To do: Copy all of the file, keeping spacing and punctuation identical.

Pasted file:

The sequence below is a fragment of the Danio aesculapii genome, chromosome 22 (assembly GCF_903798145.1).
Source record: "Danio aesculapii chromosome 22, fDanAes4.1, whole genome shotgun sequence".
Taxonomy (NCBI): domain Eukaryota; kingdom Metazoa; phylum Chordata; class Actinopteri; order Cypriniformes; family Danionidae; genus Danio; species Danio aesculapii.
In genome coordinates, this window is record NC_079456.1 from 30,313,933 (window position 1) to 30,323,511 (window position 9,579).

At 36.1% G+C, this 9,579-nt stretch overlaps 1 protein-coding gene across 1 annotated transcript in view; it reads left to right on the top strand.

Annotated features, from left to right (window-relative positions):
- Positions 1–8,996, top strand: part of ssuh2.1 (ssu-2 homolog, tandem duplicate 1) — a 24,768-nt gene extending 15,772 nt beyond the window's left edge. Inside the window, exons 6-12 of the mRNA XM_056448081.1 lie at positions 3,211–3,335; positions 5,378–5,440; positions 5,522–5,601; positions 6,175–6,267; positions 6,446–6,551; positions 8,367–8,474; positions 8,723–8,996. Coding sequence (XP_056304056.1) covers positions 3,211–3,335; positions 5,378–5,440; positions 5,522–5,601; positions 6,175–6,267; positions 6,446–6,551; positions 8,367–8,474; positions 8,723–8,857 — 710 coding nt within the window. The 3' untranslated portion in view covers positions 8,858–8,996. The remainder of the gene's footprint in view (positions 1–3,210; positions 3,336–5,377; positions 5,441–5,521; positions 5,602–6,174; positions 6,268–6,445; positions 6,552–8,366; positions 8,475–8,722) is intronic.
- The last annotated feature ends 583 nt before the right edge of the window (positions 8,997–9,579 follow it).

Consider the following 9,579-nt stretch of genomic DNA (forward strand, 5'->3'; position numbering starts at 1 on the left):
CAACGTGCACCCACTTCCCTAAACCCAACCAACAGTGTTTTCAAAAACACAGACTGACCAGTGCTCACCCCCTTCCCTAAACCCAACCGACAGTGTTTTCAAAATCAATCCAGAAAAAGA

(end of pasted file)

The sequence below is a fragment of the Danio aesculapii genome, chromosome 22 (assembly GCF_903798145.1).
Source record: "Danio aesculapii chromosome 22, fDanAes4.1, whole genome shotgun sequence".
Taxonomy (NCBI): domain Eukaryota; kingdom Metazoa; phylum Chordata; class Actinopteri; order Cypriniformes; family Danionidae; genus Danio; species Danio aesculapii.
In genome coordinates, this window is record NC_079456.1 from 30,313,933 (window position 1) to 30,323,511 (window position 9,579).

At 36.1% G+C, this 9,579-nt stretch overlaps 1 protein-coding gene across 1 annotated transcript in view; it reads left to right on the top strand.

Annotated features, from left to right (window-relative positions):
- Positions 1–8,996, top strand: part of ssuh2.1 (ssu-2 homolog, tandem duplicate 1) — a 24,768-nt gene extending 15,772 nt beyond the window's left edge. Inside the window, exons 6-12 of the mRNA XM_056448081.1 lie at positions 3,211–3,335; positions 5,378–5,440; positions 5,522–5,601; positions 6,175–6,267; positions 6,446–6,551; positions 8,367–8,474; positions 8,723–8,996. Coding sequence (XP_056304056.1) covers positions 3,211–3,335; positions 5,378–5,440; positions 5,522–5,601; positions 6,175–6,267; positions 6,446–6,551; positions 8,367–8,474; positions 8,723–8,857 — 710 coding nt within the window. The 3' untranslated portion in view covers positions 8,858–8,996. The remainder of the gene's footprint in view (positions 1–3,210; positions 3,336–5,377; positions 5,441–5,521; positions 5,602–6,174; positions 6,268–6,445; positions 6,552–8,366; positions 8,475–8,722) is intronic.
- The last annotated feature ends 583 nt before the right edge of the window (positions 8,997–9,579 follow it).

Consider the following 9,579-nt stretch of genomic DNA (forward strand, 5'->3'; position numbering starts at 1 on the left):
CAACGTGCACCCACTTCCCTAAACCCAACCAACAGTGTTTTCAAAAACACAGACTGACCAGTGCTCACCCCCTTCCCTAAACCCAACCGACAGTGTTTTCAAAATCAATCCAGAAAAAGA